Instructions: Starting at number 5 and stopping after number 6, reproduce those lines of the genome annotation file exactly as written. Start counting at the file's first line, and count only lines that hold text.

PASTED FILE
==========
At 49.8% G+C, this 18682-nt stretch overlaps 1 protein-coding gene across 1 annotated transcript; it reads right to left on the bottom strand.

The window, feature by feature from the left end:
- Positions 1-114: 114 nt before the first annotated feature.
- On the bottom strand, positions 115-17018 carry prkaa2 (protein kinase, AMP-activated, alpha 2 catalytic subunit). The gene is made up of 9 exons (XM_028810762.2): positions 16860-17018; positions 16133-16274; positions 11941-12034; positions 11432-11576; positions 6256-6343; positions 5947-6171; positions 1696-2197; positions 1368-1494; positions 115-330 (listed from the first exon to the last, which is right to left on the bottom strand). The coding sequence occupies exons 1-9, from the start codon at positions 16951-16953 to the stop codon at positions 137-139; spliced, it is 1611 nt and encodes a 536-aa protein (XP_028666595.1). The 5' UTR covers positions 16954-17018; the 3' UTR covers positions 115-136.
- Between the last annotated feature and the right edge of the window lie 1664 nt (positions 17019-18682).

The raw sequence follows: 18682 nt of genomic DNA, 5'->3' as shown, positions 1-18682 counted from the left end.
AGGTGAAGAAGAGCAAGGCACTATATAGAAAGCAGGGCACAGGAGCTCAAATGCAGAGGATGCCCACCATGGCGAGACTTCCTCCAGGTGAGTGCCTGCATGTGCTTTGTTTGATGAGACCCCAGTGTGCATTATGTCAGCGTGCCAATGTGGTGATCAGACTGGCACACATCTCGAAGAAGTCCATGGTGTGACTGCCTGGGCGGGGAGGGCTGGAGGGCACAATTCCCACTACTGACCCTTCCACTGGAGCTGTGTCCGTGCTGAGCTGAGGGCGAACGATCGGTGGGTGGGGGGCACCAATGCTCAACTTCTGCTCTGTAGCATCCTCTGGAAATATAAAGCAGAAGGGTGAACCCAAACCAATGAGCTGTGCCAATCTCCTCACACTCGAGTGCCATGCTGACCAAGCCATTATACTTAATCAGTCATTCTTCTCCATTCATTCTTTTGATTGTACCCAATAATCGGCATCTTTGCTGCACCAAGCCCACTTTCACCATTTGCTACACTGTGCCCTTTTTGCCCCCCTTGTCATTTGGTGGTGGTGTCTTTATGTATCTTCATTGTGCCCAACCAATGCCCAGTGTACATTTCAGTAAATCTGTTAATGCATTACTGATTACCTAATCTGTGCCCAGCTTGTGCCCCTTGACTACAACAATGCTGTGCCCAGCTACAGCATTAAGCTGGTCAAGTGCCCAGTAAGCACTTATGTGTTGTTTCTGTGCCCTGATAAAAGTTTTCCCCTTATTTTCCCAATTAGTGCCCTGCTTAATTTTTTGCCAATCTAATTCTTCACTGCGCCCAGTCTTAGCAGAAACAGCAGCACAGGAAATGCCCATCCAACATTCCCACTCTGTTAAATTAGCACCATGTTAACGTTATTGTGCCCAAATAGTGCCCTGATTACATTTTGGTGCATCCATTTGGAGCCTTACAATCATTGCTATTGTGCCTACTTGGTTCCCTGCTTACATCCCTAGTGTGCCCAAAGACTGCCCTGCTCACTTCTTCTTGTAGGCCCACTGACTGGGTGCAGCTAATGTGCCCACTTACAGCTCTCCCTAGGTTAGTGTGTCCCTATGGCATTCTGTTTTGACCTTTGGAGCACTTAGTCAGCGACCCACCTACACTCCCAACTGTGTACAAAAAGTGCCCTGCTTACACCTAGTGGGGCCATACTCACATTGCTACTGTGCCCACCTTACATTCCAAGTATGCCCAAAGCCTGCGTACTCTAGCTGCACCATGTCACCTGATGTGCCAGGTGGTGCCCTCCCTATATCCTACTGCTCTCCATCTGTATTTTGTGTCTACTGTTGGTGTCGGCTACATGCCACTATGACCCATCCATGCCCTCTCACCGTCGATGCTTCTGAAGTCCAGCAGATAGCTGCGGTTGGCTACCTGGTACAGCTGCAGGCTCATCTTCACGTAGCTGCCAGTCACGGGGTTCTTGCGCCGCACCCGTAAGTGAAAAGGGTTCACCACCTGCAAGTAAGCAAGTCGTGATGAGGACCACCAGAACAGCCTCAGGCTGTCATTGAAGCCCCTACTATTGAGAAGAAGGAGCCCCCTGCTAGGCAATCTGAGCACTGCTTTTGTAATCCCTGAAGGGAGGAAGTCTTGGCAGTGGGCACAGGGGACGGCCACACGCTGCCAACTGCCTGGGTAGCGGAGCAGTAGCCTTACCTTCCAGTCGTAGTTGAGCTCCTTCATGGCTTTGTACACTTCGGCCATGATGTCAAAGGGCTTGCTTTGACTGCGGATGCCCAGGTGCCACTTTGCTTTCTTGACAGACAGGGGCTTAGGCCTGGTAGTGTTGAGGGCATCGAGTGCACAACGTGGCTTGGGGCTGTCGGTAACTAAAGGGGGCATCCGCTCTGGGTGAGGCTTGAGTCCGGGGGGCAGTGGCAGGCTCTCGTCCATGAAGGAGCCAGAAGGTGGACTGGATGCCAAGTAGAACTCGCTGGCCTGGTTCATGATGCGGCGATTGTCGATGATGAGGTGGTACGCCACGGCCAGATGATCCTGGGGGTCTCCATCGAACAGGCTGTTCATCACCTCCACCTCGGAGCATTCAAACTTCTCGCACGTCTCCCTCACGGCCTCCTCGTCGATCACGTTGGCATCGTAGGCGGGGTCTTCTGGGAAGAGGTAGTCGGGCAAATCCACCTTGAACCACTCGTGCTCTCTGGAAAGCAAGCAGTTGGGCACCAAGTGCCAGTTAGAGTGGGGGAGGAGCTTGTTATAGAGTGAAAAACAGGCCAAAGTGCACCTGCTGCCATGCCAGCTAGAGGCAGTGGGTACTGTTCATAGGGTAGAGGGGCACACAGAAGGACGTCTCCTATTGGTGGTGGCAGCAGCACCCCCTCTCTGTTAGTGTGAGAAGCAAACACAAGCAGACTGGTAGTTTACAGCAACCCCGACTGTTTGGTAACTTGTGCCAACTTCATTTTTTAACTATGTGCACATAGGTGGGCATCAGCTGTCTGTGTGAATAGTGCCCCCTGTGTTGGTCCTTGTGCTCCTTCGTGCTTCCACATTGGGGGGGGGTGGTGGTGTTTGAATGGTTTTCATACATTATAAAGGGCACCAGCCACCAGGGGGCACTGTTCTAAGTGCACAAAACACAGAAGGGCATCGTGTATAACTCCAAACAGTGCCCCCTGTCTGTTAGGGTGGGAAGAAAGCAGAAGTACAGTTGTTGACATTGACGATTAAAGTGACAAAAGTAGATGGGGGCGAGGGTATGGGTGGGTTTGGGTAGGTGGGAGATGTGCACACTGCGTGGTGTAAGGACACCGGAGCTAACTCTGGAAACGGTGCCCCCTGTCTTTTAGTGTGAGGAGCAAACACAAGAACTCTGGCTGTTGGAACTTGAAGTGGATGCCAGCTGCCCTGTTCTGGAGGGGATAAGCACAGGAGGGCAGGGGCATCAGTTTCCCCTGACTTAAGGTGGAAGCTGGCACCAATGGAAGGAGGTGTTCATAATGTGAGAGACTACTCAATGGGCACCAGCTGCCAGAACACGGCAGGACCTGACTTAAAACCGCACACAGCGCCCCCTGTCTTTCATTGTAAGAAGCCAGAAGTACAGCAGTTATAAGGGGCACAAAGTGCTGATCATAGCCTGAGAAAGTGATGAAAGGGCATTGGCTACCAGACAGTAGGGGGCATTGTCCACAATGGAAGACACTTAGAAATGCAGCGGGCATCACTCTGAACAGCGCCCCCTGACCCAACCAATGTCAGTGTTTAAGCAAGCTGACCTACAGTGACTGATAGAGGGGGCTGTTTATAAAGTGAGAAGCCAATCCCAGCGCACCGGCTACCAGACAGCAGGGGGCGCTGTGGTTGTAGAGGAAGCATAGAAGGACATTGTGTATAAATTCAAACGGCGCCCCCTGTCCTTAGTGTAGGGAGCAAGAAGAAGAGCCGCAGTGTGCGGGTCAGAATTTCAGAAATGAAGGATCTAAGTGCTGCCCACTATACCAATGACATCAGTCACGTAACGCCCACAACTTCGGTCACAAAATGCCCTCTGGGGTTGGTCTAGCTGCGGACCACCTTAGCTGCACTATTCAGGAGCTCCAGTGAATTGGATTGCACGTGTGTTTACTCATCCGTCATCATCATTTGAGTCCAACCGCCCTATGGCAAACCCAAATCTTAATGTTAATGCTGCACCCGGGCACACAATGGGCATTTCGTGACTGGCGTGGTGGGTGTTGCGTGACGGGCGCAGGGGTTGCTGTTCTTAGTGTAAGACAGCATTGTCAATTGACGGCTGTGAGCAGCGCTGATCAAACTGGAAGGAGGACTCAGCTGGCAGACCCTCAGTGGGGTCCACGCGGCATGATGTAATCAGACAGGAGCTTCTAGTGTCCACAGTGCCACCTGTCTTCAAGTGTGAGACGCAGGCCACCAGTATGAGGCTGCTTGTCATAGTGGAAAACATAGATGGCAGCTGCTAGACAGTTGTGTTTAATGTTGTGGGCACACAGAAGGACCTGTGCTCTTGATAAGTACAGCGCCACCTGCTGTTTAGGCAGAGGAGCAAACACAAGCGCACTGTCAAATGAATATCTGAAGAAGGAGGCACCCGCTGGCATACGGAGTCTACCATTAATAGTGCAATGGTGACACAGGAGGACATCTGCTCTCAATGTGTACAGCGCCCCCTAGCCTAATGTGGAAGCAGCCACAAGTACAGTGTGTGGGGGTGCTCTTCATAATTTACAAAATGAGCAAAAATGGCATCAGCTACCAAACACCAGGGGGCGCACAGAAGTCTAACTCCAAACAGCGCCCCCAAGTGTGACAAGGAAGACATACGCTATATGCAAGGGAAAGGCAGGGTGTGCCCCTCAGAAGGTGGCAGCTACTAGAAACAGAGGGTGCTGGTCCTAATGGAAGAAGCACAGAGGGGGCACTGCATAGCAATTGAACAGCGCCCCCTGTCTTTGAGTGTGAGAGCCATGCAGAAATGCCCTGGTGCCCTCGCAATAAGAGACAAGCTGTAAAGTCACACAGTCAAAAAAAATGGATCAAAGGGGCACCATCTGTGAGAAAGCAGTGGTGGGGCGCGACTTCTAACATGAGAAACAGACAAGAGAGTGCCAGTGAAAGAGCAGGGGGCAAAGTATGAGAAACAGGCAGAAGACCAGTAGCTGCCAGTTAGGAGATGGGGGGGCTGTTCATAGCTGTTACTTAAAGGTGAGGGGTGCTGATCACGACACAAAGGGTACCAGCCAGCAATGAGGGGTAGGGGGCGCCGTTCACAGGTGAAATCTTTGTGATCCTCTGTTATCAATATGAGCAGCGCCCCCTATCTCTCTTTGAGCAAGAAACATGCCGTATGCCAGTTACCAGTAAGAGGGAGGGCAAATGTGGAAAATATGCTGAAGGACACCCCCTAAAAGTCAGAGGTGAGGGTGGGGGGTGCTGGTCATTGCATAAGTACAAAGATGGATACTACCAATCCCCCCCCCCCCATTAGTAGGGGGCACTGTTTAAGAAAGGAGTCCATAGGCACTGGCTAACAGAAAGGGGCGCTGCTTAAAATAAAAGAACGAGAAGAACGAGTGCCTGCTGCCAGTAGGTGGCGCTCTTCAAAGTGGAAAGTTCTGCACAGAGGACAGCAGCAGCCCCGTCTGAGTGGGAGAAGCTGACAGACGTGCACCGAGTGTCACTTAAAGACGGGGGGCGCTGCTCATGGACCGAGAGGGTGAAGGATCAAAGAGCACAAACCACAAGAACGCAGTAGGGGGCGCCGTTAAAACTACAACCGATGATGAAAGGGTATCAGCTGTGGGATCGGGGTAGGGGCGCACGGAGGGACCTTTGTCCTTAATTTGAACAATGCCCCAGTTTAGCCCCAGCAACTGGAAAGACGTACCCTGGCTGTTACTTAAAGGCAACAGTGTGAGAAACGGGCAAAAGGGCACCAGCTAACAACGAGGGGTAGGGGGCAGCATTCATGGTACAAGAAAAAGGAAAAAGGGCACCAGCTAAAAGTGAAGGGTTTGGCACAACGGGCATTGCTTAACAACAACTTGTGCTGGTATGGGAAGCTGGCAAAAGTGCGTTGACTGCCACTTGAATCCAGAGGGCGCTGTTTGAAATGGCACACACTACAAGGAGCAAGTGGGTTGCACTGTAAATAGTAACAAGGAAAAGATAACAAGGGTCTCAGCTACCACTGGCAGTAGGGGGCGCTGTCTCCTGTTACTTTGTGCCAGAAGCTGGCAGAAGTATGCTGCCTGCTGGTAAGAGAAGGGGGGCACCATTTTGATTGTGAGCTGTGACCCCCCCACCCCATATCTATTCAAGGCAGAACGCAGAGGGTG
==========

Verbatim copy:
- Between the last annotated feature and the right edge of the window lie 1664 nt (positions 17019-18682).

The raw sequence follows: 18682 nt of genomic DNA, 5'->3' as shown, positions 1-18682 counted from the left end.